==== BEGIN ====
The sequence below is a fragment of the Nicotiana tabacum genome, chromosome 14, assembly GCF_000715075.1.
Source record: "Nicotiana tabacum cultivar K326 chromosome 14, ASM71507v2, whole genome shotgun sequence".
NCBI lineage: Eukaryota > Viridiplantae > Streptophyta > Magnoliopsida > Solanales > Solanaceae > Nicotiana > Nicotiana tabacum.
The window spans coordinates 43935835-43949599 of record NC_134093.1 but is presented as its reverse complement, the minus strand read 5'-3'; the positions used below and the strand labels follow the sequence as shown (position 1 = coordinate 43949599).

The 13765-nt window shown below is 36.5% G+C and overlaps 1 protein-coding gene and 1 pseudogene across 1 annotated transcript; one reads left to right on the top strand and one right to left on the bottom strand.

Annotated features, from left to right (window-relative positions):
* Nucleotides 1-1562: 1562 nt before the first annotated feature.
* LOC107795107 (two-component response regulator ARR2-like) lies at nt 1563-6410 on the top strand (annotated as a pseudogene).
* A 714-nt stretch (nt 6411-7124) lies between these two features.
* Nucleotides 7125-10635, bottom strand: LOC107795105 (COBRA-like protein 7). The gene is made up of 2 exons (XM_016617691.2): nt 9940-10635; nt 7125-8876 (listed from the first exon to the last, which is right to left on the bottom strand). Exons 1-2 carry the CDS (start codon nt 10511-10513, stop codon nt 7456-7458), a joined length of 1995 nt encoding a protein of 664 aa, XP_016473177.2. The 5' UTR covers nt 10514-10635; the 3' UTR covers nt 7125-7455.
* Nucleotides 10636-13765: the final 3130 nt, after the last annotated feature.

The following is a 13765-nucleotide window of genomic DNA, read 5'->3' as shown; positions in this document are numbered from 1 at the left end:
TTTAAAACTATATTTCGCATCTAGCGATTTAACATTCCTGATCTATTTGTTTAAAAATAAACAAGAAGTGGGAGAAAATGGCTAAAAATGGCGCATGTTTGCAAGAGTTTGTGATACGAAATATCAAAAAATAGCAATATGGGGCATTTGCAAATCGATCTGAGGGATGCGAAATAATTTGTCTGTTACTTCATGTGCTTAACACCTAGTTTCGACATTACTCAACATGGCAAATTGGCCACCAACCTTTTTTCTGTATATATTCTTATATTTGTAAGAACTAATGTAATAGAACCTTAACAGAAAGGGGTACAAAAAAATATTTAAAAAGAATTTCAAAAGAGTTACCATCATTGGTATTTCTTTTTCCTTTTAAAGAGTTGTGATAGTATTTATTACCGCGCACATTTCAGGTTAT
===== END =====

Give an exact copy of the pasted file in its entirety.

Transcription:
The sequence below is a fragment of the Nicotiana tabacum genome, chromosome 14, assembly GCF_000715075.1.
Source record: "Nicotiana tabacum cultivar K326 chromosome 14, ASM71507v2, whole genome shotgun sequence".
NCBI lineage: Eukaryota > Viridiplantae > Streptophyta > Magnoliopsida > Solanales > Solanaceae > Nicotiana > Nicotiana tabacum.
The window spans coordinates 43935835-43949599 of record NC_134093.1 but is presented as its reverse complement, the minus strand read 5'-3'; the positions used below and the strand labels follow the sequence as shown (position 1 = coordinate 43949599).

The 13765-nt window shown below is 36.5% G+C and overlaps 1 protein-coding gene and 1 pseudogene across 1 annotated transcript; one reads left to right on the top strand and one right to left on the bottom strand.

Annotated features, from left to right (window-relative positions):
* Nucleotides 1-1562: 1562 nt before the first annotated feature.
* LOC107795107 (two-component response regulator ARR2-like) lies at nt 1563-6410 on the top strand (annotated as a pseudogene).
* A 714-nt stretch (nt 6411-7124) lies between these two features.
* Nucleotides 7125-10635, bottom strand: LOC107795105 (COBRA-like protein 7). The gene is made up of 2 exons (XM_016617691.2): nt 9940-10635; nt 7125-8876 (listed from the first exon to the last, which is right to left on the bottom strand). Exons 1-2 carry the CDS (start codon nt 10511-10513, stop codon nt 7456-7458), a joined length of 1995 nt encoding a protein of 664 aa, XP_016473177.2. The 5' UTR covers nt 10514-10635; the 3' UTR covers nt 7125-7455.
* Nucleotides 10636-13765: the final 3130 nt, after the last annotated feature.

The following is a 13765-nucleotide window of genomic DNA, read 5'->3' as shown; positions in this document are numbered from 1 at the left end:
TTTAAAACTATATTTCGCATCTAGCGATTTAACATTCCTGATCTATTTGTTTAAAAATAAACAAGAAGTGGGAGAAAATGGCTAAAAATGGCGCATGTTTGCAAGAGTTTGTGATACGAAATATCAAAAAATAGCAATATGGGGCATTTGCAAATCGATCTGAGGGATGCGAAATAATTTGTCTGTTACTTCATGTGCTTAACACCTAGTTTCGACATTACTCAACATGGCAAATTGGCCACCAACCTTTTTTCTGTATATATTCTTATATTTGTAAGAACTAATGTAATAGAACCTTAACAGAAAGGGGTACAAAAAAATATTTAAAAAGAATTTCAAAAGAGTTACCATCATTGGTATTTCTTTTTCCTTTTAAAGAGTTGTGATAGTATTTATTACCGCGCACATTTCAGGTTAT